1

Defining an energy-efficient home

We define an energy-efficient home as a well-insulated property with an A-label. The starting point is a terraced house – the most common type of dwelling in the Netherlands – of 130m². Due to the solid insulation, this house consumes relatively little heat. The average natural gas consumption of A-rated dwellings is currently estimated at 7.5 cubic metres of gas (m³) per square meter. This translates into an annual consumption of 975m³ for a terraced dwelling of 130m².

How do we define an energy-efficient home?

Source: ING Research
Source: ING Research

 

The opposite is a home with relatively high gas consumption. We define this as a poorly insulated, G-labeled property. Once again, the starting point is a terraced home of 130m². Due to the poor insulation, this dwelling consumes much more heat. The median natural gas consumption of houses with a G label is estimated to be around 12.9m³ per square meter, 65% more than a similar house with an A label. This translates to an annual consumption of 1,680m³ for a terraced home of 130m².

2

Three scenarios for energy price uncertainty

Wholesale prices plus energy taxes ultimately determine household natural gas prices. In all three scenarios, we use the tax rates presented on Budget Day 2022 for energy taxes and the recently published rates for the planned energy price cap in 2023.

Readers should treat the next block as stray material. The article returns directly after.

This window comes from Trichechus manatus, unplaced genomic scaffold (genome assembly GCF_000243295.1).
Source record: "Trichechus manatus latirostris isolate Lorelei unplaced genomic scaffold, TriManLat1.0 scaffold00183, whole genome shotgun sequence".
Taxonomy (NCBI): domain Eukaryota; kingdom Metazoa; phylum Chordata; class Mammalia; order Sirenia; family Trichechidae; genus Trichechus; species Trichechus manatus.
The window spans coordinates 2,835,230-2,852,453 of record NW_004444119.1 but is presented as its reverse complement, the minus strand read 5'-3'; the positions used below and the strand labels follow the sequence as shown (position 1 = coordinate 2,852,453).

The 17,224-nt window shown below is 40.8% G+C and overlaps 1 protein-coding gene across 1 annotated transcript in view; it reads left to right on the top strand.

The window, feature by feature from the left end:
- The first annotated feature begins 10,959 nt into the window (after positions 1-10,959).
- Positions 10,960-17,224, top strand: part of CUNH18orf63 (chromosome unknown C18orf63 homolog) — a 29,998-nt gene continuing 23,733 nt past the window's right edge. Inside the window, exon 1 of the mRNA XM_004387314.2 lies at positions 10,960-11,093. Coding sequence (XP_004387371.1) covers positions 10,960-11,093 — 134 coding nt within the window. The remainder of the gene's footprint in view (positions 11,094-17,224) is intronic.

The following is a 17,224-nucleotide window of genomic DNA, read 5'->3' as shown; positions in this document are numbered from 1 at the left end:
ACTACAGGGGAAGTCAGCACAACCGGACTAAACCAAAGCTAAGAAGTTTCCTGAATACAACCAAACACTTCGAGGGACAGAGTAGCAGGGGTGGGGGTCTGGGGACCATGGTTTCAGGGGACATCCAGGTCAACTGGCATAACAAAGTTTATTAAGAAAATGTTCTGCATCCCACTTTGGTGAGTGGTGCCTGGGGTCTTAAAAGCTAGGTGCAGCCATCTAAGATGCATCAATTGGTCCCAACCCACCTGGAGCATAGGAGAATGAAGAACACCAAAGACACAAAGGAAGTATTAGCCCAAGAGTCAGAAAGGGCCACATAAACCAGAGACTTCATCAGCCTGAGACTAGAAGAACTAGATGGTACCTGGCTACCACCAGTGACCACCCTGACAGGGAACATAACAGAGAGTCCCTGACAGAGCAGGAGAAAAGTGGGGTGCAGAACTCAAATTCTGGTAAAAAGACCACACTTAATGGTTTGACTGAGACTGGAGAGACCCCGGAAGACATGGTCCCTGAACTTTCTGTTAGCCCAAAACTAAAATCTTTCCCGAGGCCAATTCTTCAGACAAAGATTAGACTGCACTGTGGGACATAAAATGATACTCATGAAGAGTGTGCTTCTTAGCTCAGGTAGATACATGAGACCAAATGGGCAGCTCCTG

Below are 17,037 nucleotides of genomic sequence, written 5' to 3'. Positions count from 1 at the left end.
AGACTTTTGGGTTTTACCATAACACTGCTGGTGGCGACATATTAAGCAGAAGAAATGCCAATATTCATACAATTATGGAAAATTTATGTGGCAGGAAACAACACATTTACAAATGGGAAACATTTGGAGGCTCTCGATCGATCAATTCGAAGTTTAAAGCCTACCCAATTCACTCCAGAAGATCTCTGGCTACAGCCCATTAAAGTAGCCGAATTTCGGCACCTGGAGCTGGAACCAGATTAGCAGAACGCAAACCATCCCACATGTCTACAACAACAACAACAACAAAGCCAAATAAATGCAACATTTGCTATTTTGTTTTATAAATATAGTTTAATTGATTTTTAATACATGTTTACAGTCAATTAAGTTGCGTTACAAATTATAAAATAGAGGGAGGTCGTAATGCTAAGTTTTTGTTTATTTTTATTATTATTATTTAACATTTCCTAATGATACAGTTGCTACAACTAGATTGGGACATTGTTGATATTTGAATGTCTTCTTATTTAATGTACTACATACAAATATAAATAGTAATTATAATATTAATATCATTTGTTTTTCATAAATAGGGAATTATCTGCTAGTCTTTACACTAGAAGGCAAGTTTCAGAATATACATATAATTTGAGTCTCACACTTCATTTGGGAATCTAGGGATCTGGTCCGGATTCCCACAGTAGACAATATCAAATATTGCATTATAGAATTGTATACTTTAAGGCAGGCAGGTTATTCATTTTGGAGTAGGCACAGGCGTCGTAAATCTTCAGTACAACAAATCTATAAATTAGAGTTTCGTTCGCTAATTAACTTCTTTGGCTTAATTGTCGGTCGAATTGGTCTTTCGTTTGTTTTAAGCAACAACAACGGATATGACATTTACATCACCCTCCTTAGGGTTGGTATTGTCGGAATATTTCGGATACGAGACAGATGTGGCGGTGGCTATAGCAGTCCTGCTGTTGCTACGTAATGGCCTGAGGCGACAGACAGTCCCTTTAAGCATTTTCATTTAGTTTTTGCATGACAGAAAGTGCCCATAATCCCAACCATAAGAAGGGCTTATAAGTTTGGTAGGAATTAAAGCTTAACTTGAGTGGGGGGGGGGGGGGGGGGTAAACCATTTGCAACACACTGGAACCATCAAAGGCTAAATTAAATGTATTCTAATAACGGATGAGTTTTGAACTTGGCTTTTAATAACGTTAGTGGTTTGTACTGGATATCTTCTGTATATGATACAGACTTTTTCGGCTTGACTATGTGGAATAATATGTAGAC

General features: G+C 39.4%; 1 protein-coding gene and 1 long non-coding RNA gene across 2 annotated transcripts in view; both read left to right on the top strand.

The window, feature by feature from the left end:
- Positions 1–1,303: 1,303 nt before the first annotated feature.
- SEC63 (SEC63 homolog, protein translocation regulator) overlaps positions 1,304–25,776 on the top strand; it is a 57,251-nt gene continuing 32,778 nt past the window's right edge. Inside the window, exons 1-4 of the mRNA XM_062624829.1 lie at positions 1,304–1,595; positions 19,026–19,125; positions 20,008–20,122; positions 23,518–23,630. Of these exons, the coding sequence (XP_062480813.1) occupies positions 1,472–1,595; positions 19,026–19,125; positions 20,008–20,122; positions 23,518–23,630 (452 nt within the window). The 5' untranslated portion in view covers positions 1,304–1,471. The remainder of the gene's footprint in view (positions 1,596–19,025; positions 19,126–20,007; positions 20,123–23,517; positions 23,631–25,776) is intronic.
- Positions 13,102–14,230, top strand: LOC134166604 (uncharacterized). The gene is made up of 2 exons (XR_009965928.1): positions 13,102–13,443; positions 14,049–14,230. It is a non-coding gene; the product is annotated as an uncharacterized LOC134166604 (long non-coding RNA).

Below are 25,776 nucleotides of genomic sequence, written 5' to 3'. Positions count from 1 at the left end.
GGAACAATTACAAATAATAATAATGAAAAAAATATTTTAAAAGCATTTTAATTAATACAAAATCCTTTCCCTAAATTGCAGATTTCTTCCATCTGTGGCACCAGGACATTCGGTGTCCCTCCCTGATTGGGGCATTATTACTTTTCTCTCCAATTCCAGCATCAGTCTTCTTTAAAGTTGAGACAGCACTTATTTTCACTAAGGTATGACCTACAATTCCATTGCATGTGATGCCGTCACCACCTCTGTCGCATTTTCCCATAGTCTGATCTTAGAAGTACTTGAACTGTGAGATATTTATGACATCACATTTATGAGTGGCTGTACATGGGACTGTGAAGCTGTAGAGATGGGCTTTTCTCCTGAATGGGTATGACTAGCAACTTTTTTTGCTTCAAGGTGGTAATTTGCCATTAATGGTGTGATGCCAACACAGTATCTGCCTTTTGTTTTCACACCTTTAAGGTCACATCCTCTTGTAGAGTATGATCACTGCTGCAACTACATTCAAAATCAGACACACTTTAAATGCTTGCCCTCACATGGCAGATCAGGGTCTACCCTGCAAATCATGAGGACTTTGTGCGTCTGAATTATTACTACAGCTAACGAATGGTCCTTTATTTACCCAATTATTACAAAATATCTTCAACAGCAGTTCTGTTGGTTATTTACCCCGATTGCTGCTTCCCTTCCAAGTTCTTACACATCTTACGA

The three scenarios in our analysis vary in both the number of years that wholesale prices remain high and the long-term average. The evolution of the conflict between Ukraine and Russia is important for short-term price developments, while in the longer term, the energy transition is a more significant factor. The more costly it is to find alternatives to natural gas, the higher energy prices will remain. For the middle scenario, we apply current market expectations (based on current forward market prices). In the low-price scenario, prices fall more quickly than expected, while in the high-price scenario, prices stay elevated for longer and remain structurally higher.

If and when natural gas prices decline to previous levels is uncertain

Three scenarios for the development of wholesale prices for natural gas, in 2023 prices, euro per m3

Source: National Statistics, ING Research
Source: National Statistics, ING Research

 

Even before higher energy prices increased the attractiveness of energy-efficient homes, these properties had a cost advantage. So in order to determine how this trend has actually developed, we need to use a reference scenario. This is a scenario of constant energy prices which shift around the historical long-term average over time (without the sharp rises seen over the last period).

3

Calculation of the cost advantage

We calculate the cost advantage of an energy-efficient home as the net present value of the expected energy cost savings over time (in the case that home buyers choose this type of property over a dwelling with high gas consumption). We do this for all three energy price scenarios.